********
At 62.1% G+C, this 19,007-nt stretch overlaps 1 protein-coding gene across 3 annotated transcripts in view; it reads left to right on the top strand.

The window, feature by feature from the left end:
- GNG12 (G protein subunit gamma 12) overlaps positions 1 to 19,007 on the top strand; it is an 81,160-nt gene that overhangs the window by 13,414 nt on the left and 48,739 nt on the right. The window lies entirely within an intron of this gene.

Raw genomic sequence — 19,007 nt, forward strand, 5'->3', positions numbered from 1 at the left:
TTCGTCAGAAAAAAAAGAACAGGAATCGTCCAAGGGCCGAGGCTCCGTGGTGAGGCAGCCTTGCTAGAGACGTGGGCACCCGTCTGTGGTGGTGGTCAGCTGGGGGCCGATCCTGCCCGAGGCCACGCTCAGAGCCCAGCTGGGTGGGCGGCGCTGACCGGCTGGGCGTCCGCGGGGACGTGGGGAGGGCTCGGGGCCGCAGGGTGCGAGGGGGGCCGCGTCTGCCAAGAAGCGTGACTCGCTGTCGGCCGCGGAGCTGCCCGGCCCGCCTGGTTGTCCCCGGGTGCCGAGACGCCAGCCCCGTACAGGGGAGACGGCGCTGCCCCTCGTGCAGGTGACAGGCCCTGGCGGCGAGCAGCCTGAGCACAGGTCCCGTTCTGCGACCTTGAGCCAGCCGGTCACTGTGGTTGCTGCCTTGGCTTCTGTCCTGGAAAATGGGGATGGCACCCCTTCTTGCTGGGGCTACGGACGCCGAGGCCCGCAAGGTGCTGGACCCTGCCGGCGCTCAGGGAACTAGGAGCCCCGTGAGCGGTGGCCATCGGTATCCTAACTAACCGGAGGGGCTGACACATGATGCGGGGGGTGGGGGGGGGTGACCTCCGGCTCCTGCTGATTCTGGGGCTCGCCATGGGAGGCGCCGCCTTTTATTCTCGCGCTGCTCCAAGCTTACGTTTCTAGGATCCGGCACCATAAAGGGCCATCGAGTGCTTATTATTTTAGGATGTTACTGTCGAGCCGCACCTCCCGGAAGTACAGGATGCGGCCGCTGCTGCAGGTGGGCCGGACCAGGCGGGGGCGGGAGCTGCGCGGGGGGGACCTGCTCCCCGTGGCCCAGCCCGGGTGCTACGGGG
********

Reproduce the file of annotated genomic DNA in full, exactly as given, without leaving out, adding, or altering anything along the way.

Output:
At 62.1% G+C, this 19,007-nt stretch overlaps 1 protein-coding gene across 3 annotated transcripts in view; it reads left to right on the top strand.

The window, feature by feature from the left end:
- GNG12 (G protein subunit gamma 12) overlaps positions 1 to 19,007 on the top strand; it is an 81,160-nt gene that overhangs the window by 13,414 nt on the left and 48,739 nt on the right. The window lies entirely within an intron of this gene.

Raw genomic sequence — 19,007 nt, forward strand, 5'->3', positions numbered from 1 at the left:
TTCGTCAGAAAAAAAAGAACAGGAATCGTCCAAGGGCCGAGGCTCCGTGGTGAGGCAGCCTTGCTAGAGACGTGGGCACCCGTCTGTGGTGGTGGTCAGCTGGGGGCCGATCCTGCCCGAGGCCACGCTCAGAGCCCAGCTGGGTGGGCGGCGCTGACCGGCTGGGCGTCCGCGGGGACGTGGGGAGGGCTCGGGGCCGCAGGGTGCGAGGGGGGCCGCGTCTGCCAAGAAGCGTGACTCGCTGTCGGCCGCGGAGCTGCCCGGCCCGCCTGGTTGTCCCCGGGTGCCGAGACGCCAGCCCCGTACAGGGGAGACGGCGCTGCCCCTCGTGCAGGTGACAGGCCCTGGCGGCGAGCAGCCTGAGCACAGGTCCCGTTCTGCGACCTTGAGCCAGCCGGTCACTGTGGTTGCTGCCTTGGCTTCTGTCCTGGAAAATGGGGATGGCACCCCTTCTTGCTGGGGCTACGGACGCCGAGGCCCGCAAGGTGCTGGACCCTGCCGGCGCTCAGGGAACTAGGAGCCCCGTGAGCGGTGGCCATCGGTATCCTAACTAACCGGAGGGGCTGACACATGATGCGGGGGGTGGGGGGGGGTGACCTCCGGCTCCTGCTGATTCTGGGGCTCGCCATGGGAGGCGCCGCCTTTTATTCTCGCGCTGCTCCAAGCTTACGTTTCTAGGATCCGGCACCATAAAGGGCCATCGAGTGCTTATTATTTTAGGATGTTACTGTCGAGCCGCACCTCCCGGAAGTACAGGATGCGGCCGCTGCTGCAGGTGGGCCGGACCAGGCGGGGGCGGGAGCTGCGCGGGGGGGACCTGCTCCCCGTGGCCCAGCCCGGGTGCTACGGGG